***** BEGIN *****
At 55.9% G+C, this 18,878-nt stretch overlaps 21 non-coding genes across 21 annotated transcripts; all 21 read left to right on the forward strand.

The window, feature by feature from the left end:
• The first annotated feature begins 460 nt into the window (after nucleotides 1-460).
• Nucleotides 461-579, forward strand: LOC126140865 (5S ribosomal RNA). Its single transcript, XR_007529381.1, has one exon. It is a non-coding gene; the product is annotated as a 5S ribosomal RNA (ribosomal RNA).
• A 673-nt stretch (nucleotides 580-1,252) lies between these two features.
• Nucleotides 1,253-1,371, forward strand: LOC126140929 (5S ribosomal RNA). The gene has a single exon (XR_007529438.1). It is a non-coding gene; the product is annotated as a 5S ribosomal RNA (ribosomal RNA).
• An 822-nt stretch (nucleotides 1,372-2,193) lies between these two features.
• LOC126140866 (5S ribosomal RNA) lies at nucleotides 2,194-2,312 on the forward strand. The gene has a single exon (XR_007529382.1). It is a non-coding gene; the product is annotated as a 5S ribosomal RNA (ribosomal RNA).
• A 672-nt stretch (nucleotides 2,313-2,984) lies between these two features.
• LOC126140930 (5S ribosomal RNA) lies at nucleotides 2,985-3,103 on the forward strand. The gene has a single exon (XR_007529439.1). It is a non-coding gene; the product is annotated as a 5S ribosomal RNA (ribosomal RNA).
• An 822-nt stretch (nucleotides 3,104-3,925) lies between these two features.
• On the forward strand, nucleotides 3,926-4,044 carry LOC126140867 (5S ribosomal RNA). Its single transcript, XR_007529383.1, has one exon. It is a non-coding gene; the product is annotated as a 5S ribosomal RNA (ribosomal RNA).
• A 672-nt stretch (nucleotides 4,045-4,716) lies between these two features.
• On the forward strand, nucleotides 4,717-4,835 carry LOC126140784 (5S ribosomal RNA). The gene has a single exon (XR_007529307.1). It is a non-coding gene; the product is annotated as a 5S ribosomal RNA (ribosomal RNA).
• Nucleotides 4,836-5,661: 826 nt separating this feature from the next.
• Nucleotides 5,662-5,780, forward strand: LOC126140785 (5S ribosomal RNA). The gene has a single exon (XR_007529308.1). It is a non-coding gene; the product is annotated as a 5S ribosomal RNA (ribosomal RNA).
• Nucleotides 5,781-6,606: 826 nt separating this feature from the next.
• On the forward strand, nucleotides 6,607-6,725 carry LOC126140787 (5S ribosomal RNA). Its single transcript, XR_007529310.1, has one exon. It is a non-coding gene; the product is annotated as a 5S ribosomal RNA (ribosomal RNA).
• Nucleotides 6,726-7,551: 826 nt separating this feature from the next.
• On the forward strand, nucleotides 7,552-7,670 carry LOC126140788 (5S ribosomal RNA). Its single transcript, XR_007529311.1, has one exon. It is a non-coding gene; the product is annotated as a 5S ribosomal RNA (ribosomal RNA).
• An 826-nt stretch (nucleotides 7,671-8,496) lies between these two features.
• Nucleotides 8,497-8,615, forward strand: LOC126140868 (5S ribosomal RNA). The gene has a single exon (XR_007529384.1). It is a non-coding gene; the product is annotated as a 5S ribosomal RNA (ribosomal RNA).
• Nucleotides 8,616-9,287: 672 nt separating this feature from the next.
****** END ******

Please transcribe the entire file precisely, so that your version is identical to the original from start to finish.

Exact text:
At 55.9% G+C, this 18,878-nt stretch overlaps 21 non-coding genes across 21 annotated transcripts; all 21 read left to right on the forward strand.

The window, feature by feature from the left end:
• The first annotated feature begins 460 nt into the window (after nucleotides 1-460).
• Nucleotides 461-579, forward strand: LOC126140865 (5S ribosomal RNA). Its single transcript, XR_007529381.1, has one exon. It is a non-coding gene; the product is annotated as a 5S ribosomal RNA (ribosomal RNA).
• A 673-nt stretch (nucleotides 580-1,252) lies between these two features.
• Nucleotides 1,253-1,371, forward strand: LOC126140929 (5S ribosomal RNA). The gene has a single exon (XR_007529438.1). It is a non-coding gene; the product is annotated as a 5S ribosomal RNA (ribosomal RNA).
• An 822-nt stretch (nucleotides 1,372-2,193) lies between these two features.
• LOC126140866 (5S ribosomal RNA) lies at nucleotides 2,194-2,312 on the forward strand. The gene has a single exon (XR_007529382.1). It is a non-coding gene; the product is annotated as a 5S ribosomal RNA (ribosomal RNA).
• A 672-nt stretch (nucleotides 2,313-2,984) lies between these two features.
• LOC126140930 (5S ribosomal RNA) lies at nucleotides 2,985-3,103 on the forward strand. The gene has a single exon (XR_007529439.1). It is a non-coding gene; the product is annotated as a 5S ribosomal RNA (ribosomal RNA).
• An 822-nt stretch (nucleotides 3,104-3,925) lies between these two features.
• On the forward strand, nucleotides 3,926-4,044 carry LOC126140867 (5S ribosomal RNA). Its single transcript, XR_007529383.1, has one exon. It is a non-coding gene; the product is annotated as a 5S ribosomal RNA (ribosomal RNA).
• A 672-nt stretch (nucleotides 4,045-4,716) lies between these two features.
• On the forward strand, nucleotides 4,717-4,835 carry LOC126140784 (5S ribosomal RNA). The gene has a single exon (XR_007529307.1). It is a non-coding gene; the product is annotated as a 5S ribosomal RNA (ribosomal RNA).
• Nucleotides 4,836-5,661: 826 nt separating this feature from the next.
• Nucleotides 5,662-5,780, forward strand: LOC126140785 (5S ribosomal RNA). The gene has a single exon (XR_007529308.1). It is a non-coding gene; the product is annotated as a 5S ribosomal RNA (ribosomal RNA).
• Nucleotides 5,781-6,606: 826 nt separating this feature from the next.
• On the forward strand, nucleotides 6,607-6,725 carry LOC126140787 (5S ribosomal RNA). Its single transcript, XR_007529310.1, has one exon. It is a non-coding gene; the product is annotated as a 5S ribosomal RNA (ribosomal RNA).
• Nucleotides 6,726-7,551: 826 nt separating this feature from the next.
• On the forward strand, nucleotides 7,552-7,670 carry LOC126140788 (5S ribosomal RNA). Its single transcript, XR_007529311.1, has one exon. It is a non-coding gene; the product is annotated as a 5S ribosomal RNA (ribosomal RNA).
• An 826-nt stretch (nucleotides 7,671-8,496) lies between these two features.
• Nucleotides 8,497-8,615, forward strand: LOC126140868 (5S ribosomal RNA). The gene has a single exon (XR_007529384.1). It is a non-coding gene; the product is annotated as a 5S ribosomal RNA (ribosomal RNA).
• Nucleotides 8,616-9,287: 672 nt separating this feature from the next.